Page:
EMC combines 'bring your own storage' with cloud-based file sharing

Company lets Syncplicity users store file-sharing data on their own storage hardware, so long as its EMC-branded

EMC today revealed the latest fruits of its acquisition of file-sharing service Syncplicity, now offering companies the option to use the cloud-based service while storing the data in-house on their own EMC-branded hardware.

The idea behind EMC's play is to give users the convenience of a cloud-hosted file-sharing service through which they can share files with anyone -- both inside and outside the firewall and across all types of devices -- while granting IT greater control over where potentially sensitive data resides and how it's shared. It also addresses potential compliance issues, such as requirements that forbid companies from storing sensitive information off-site.

Time will tell whether the approach will help give EMC an edge as it takes on the array of cloud-based file-sharing services, from general-purpose options such as Dropbox and Google Drive to enterprise plays such as VMware's Project Octopus, Box, or Citrix ShareFile. All of these services have to overcome the security stigma associated with cloud-based sharing.

EMC touts its approach as granting companies a "highly automated, enterprise-grade file-sharing capability, where policies and performance follow data wherever it's accessed or shared without sacrificing security or control," said Chris Ratcliffe, vice president of marketing for EMC's Advanced Storage Division.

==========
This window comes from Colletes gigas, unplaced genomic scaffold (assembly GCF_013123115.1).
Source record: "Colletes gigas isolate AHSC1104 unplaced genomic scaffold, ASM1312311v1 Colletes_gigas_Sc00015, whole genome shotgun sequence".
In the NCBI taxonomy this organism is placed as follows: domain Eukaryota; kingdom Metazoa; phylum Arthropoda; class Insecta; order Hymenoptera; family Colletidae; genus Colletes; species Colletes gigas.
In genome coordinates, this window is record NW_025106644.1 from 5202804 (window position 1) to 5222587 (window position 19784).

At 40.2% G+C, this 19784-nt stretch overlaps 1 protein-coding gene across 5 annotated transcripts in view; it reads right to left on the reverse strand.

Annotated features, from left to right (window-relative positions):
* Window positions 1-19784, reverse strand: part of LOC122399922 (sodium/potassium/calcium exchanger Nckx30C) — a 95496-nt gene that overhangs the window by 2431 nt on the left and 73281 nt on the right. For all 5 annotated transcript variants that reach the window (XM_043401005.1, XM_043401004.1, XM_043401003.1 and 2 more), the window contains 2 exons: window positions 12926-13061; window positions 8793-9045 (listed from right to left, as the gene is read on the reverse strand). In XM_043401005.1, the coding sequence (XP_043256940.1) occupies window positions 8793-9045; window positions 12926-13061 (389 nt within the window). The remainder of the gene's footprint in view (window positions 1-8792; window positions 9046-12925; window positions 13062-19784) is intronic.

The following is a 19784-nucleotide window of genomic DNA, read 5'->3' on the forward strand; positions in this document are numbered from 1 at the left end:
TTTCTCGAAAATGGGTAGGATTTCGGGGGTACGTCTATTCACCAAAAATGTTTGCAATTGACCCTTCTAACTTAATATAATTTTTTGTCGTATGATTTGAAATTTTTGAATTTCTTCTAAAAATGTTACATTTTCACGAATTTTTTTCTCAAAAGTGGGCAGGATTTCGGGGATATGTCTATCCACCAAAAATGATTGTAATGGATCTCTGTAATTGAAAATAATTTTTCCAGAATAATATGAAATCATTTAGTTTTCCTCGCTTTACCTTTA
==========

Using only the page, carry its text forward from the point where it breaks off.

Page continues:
Companies can choose from two EMC storage hardware options: the Isilon scale-out NAS or Atmos object-based storage. Isilon is built to scale from tens of terabytes on up to tens of petabytes and is groomed to support large multisite, multitenant environments. Atmos is designed to let apps and storage run anywhere and delivers metering and chargeback capabilities based on bandwidth and consumption.

Syncplicity offers IT centralized control over which devices may be used to access, sync, and share files and folders. The service also provides tools for enforcing data-retention policies, enabling shared files and folders to be automatically and permanently deleted from user devices when required. Further, IT has the ability to remote wipe any user's account, their individual computers, or mobile devices of all corporate data. Syncplicity also offers native support for single sign-on (SSO) against SAML or OpenID-based identity providers including Active Directory/LDAP, Google Apps, and OneLogin.

One of the selling points of letting companies store their own file-sharing data is, the approaches reduces compliance risk while giving IT increased control over data. Information stored on-site is subject to IT security governance and protection policies. What's more, files are not duplicated both on-premise and in the cloud; rather, data objects stored on-site remain there.

Notably, companies can't choose a hybrid approach, whereby some data is stored on local hardware while other data resides on Syncplicity-owned hardware. The company is considering that option down the road. And EMC could see interest in Syncplicity grow if it also opts to offer support for non-EMC storage hardware.

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